turmoil was growing on the stock markets as a hung parliament became the most likely outcome of the general election in Britain.
The markets, including the FTSE 100, fell and the pound dropped in value against the Euro.
As one City analyst put it, “The election is shaping up to create the worst possible outcome at the worst possible time. Investors’ nerves are already jangling and this added uncertainty will undermine UK equities further.”
For now financiers believe that the British government will pay its debts. But they are nervous about any instability.
Analysis from the European Commission this week showed that Britain’s budget
deficit will be the biggest in the EU this year, at 12 percent of national income.
Of course not everybody is expected to feel the pain of the crisis in the same way.
So on Friday the Royal Bank of Scotland announced profits of £713 million for the first three months of this year.
That comes after the government has spent billions of pounds of our money bailing out the banks.
But the financial panic is not just about the election. Shares around the world plummeted on Thursday amid fears that the turmoil in Greece could spread to other parts of Europe.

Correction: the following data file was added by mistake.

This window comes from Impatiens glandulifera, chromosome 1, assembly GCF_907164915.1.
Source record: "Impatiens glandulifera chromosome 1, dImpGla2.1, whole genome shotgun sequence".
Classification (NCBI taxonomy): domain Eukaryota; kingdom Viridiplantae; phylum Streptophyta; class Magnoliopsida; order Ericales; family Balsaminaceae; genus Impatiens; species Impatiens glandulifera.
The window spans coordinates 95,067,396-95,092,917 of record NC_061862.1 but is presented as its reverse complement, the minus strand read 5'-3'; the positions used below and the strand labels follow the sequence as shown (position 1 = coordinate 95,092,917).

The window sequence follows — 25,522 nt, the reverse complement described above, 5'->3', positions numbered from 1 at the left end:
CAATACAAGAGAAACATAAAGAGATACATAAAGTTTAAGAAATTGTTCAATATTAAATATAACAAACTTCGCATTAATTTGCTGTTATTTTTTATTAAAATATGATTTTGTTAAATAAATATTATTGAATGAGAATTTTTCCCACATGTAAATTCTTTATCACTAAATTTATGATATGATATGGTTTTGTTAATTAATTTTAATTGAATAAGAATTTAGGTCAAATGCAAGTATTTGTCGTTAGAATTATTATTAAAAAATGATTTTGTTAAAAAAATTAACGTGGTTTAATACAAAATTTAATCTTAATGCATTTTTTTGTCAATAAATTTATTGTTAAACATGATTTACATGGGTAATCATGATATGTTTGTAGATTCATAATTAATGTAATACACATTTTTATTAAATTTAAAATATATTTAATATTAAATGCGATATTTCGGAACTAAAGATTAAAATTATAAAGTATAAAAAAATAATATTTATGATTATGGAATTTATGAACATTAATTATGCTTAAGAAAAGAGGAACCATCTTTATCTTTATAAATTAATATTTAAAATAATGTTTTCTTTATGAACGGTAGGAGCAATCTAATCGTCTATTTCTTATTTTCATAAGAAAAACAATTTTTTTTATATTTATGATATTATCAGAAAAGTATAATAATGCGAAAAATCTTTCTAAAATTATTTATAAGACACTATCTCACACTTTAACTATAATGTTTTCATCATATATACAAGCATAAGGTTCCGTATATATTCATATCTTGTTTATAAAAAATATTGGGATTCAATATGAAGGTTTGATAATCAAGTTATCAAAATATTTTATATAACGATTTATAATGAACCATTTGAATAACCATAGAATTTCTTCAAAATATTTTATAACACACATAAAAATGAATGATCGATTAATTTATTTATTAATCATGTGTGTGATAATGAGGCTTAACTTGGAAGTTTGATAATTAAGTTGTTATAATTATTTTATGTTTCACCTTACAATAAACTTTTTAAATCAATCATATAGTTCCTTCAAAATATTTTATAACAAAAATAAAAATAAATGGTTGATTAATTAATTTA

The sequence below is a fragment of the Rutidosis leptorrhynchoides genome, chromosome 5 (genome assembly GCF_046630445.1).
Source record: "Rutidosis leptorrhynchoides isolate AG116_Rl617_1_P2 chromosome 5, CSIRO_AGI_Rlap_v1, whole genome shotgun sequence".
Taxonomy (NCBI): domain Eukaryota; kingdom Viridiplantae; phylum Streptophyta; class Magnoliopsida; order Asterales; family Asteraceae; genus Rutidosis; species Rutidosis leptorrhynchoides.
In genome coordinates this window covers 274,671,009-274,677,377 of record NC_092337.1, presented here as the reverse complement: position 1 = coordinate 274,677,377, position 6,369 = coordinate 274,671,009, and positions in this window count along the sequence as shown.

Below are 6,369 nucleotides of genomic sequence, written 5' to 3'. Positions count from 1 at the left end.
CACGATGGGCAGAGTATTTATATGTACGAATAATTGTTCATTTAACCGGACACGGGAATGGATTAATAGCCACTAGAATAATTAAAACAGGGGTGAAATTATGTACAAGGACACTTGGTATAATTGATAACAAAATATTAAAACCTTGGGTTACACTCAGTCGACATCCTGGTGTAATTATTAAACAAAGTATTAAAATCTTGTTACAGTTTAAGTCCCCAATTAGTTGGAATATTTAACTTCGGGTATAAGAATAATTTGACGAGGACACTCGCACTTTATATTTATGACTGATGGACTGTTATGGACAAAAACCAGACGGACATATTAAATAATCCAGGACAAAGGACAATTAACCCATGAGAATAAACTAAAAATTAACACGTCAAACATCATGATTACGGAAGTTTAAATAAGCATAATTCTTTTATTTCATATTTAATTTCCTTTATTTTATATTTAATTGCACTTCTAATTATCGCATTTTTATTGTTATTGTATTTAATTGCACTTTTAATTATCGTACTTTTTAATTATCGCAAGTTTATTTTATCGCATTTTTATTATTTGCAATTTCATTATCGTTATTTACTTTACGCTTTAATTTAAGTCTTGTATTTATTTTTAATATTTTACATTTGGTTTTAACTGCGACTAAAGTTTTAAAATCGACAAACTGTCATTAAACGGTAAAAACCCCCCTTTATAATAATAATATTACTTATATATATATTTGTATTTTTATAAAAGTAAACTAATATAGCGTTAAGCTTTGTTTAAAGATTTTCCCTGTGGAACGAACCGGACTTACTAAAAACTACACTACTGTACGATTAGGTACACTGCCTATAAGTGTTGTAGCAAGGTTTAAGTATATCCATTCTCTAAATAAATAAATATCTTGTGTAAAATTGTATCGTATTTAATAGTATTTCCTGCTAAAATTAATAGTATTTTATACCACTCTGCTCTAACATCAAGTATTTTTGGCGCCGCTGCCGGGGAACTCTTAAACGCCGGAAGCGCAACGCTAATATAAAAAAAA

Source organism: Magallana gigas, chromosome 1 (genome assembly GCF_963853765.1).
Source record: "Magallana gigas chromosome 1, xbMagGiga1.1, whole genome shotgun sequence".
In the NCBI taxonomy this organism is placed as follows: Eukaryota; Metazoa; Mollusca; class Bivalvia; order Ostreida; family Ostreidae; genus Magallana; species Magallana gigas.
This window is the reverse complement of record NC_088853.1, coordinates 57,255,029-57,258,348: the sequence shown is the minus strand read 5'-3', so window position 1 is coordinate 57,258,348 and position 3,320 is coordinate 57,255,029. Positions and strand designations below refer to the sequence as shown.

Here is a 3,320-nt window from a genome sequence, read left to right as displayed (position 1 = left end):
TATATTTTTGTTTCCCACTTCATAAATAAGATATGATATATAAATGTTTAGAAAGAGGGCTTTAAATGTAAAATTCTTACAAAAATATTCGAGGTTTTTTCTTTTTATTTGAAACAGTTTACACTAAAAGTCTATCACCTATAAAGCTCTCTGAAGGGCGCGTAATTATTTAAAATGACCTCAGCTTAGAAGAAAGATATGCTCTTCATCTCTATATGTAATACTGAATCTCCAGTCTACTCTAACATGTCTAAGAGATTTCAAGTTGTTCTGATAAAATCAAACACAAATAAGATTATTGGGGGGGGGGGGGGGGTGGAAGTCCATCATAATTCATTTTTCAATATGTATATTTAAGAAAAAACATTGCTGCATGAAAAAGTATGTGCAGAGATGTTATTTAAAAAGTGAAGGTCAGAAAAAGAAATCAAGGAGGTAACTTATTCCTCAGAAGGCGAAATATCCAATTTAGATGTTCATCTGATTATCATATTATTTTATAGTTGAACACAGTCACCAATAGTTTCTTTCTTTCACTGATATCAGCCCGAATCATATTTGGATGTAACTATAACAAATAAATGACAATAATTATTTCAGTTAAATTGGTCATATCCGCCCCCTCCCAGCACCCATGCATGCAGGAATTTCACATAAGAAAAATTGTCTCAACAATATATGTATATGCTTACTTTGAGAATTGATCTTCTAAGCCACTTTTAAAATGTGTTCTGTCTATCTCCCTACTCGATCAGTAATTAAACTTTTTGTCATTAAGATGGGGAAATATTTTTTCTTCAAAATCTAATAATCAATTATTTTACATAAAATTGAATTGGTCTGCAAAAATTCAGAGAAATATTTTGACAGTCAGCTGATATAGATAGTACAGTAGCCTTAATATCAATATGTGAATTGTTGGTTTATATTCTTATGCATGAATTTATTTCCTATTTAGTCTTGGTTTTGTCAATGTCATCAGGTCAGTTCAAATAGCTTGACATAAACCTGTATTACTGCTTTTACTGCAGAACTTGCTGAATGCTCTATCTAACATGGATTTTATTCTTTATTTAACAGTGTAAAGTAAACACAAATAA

The Dow Jones Industrials index fell almost 1,000 points at one stage – the biggest drop since 1987 – before recovering to a loss of 328.
The current flashpoint of the crisis is Greece where the government is driving through austerity measures after it agreed a bailout with the European Union and the International Monetary Fund.
Although the Greek parliament passed the country’s cuts bill, bankers are worried that unrest will spread to Portugal and Spain.
Greece shows the harshness of the cuts but it also shows the potential for resistance – there are constant protests and strikes against the government measures.
As the politicians make backroom deals and the markets gamble with our pensions and public services, we need to raise the scale of resistance here to defend ourselves from the impact of their crisis.